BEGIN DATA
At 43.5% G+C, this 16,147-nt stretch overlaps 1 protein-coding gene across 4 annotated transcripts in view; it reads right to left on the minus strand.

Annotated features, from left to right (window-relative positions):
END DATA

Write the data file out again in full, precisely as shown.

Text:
At 43.5% G+C, this 16,147-nt stretch overlaps 1 protein-coding gene across 4 annotated transcripts in view; it reads right to left on the minus strand.

Annotated features, from left to right (window-relative positions):